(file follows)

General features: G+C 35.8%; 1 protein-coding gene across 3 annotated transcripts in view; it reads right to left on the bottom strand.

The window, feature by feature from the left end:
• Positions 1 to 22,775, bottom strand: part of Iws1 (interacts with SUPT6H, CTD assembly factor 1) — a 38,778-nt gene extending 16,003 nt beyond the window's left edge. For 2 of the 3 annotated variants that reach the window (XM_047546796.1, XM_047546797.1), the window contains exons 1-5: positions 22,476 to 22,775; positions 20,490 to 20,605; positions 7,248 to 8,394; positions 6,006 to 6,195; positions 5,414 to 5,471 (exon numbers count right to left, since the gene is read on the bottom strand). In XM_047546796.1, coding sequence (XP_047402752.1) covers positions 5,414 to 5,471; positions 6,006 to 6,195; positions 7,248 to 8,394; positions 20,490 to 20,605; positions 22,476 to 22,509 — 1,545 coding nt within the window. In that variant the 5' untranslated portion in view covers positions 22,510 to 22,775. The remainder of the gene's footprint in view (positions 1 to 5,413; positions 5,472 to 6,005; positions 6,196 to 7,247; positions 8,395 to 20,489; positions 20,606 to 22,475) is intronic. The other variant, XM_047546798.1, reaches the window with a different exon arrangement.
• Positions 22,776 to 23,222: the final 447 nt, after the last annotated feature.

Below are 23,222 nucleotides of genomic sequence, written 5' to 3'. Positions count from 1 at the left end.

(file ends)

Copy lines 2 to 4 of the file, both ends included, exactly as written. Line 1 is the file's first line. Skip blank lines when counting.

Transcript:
The window, feature by feature from the left end:
• Positions 1 to 22,775, bottom strand: part of Iws1 (interacts with SUPT6H, CTD assembly factor 1) — a 38,778-nt gene extending 16,003 nt beyond the window's left edge. For 2 of the 3 annotated variants that reach the window (XM_047546796.1, XM_047546797.1), the window contains exons 1-5: positions 22,476 to 22,775; positions 20,490 to 20,605; positions 7,248 to 8,394; positions 6,006 to 6,195; positions 5,414 to 5,471 (exon numbers count right to left, since the gene is read on the bottom strand). In XM_047546796.1, coding sequence (XP_047402752.1) covers positions 5,414 to 5,471; positions 6,006 to 6,195; positions 7,248 to 8,394; positions 20,490 to 20,605; positions 22,476 to 22,509 — 1,545 coding nt within the window. In that variant the 5' untranslated portion in view covers positions 22,510 to 22,775. The remainder of the gene's footprint in view (positions 1 to 5,413; positions 5,472 to 6,005; positions 6,196 to 7,247; positions 8,395 to 20,489; positions 20,606 to 22,475) is intronic. The other variant, XM_047546798.1, reaches the window with a different exon arrangement.
• Positions 22,776 to 23,222: the final 447 nt, after the last annotated feature.